U.S. military agency launches investigation tied to Oakland misconduct scandal — A Defense Department agency is looking into an employee who reportedly recently contacted the woman at center of the Oakland police sexual misconduct scandal. KQED report

Sanger police officer dies in ATV accident at Pismo Beach — A 20-year veteran of the Sanger Police Department died in an ATV accident Friday morning in the Pismo Beach area, the Police Department said. Officer Rodney Jones performed in various assignments and contributed to furthering public safety in Sanger, the city’s Police Department said in a statement. Fresno Bee article

Oakland cop in trouble: Girlfriend allegedly wrote his reports — A veteran Oakland police detective who has headed up some of the city’s biggest murder cases is under investigation after his girlfriend told authorities she helped him write up some of his reports, two law enforcement sources familiar with the matter said Friday. San Francisco Chronicle article


Former student-athlete donates $1.5 million to Fresno State stadium plan – Fresno State athletic officials announced Friday that a former student-athlete who wished to remain anonymous donated $1.5 million toward expansion plans for Bulldog Stadium. The Business Journal article

Kern High School District places police chief on leave — Kern High School District Police Chief Joseph Lopeteguy has been placed on paid administrative leave, district officials confirmed Friday. Lopeteguy was placed on leave May 13, however officials would not discuss why, citing it as a personnel matter. Lt. Jerald Wyatt is acting KHSD police chief in the interim, KHSD spokeswoman Lisa Krch said. Bakersfield Californian article

Pro-youth program keeps kids learning through summer — With kids out of school for the next seven weeks, parents are looking for ways to keep children engaged in learning throughout the summer. Nonprofit Pro-Youth, Visalia, has a summer program that fits the bill: STEAM. Visalia Times-Delta article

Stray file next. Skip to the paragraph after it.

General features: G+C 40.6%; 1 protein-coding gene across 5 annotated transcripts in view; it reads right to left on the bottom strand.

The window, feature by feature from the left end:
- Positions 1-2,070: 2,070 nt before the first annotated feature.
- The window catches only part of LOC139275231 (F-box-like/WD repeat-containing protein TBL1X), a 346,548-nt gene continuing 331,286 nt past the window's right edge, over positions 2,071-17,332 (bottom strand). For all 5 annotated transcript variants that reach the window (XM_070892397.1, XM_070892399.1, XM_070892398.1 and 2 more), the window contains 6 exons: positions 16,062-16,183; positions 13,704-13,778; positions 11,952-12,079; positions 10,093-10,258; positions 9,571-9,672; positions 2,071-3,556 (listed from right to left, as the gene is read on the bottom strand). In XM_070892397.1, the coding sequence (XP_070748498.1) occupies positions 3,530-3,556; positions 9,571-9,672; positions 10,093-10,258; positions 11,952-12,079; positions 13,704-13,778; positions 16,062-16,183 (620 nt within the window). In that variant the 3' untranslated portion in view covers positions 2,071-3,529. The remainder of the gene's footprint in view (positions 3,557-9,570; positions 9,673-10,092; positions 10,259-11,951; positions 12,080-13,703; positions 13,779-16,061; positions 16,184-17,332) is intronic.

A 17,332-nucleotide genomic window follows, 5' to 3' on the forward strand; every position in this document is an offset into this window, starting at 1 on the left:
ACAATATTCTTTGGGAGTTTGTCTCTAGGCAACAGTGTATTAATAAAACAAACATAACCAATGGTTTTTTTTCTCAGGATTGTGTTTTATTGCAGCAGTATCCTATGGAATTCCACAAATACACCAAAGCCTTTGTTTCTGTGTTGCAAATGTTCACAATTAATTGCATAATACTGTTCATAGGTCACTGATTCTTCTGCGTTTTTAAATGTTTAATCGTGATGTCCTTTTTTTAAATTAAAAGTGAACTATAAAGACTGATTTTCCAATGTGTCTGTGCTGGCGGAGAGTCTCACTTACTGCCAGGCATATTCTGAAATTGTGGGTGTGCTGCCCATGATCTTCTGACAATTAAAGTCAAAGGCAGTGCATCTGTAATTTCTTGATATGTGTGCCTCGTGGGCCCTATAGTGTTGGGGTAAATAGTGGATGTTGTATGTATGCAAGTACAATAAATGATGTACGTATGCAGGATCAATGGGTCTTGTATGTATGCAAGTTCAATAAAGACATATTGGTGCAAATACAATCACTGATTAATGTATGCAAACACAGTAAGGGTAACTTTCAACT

Prosecutor begins PG&E trial with blistering opening statement – A jury in San Francisco heard sharply conflicting portrayals of Pacific Gas and Electric Co. at Friday’s opening session of the company’s criminal trial on charges of violating federal pipeline-inspection laws, with one attorney calling it a deceptive scofflaw that chose profits over safety, and her adversary describing it as a community benefactor that did its best to comply with unclear government standards. San Francisco Chronicle article

Why the Tesla and electric car boom could be good news for the grid – As the cars and their batteries get cheaper, they’ll become more and more accessible to buyers — even as a profusion of charging stations to service growing numbers of vehicles will help address the so-called “range anxiety.” These trends, combined with climate-change concerns, all presage a bright future for the electric car. LA Times article

California inferno supports predictions of another bad year — The California inferno appeared to support national wildfire authorities’ predictions of another dangerous and difficult year for the state after years of drought. State firefighters and the U.S. Forest Service already have fought more than 1,800 wildfires since Jan. 1, the California Department of Forestry and Fire Protection said. AP article

From trash to treasure: Scientists turn plastic bags and bottles into liquid fuels – In the future, perhaps we’ll be mining our landfills and fishing through our oceans for the raw materials to make fuel. Using a two-catalyst process, a joint U.S.-China team of researchers has figured out how to take discarded plastic products, from grocery bags to plastic bottles, and turn them into useful products like fuel. LA Times article

Sacramento voters approve tax increase for flood control upgrades — Homeowners living in Sacramento’s flood plains have approved a property tax increase that will upgrade levees and bring the region into accordance with flood control standards. Sacramento Bee article

Land Use/Housing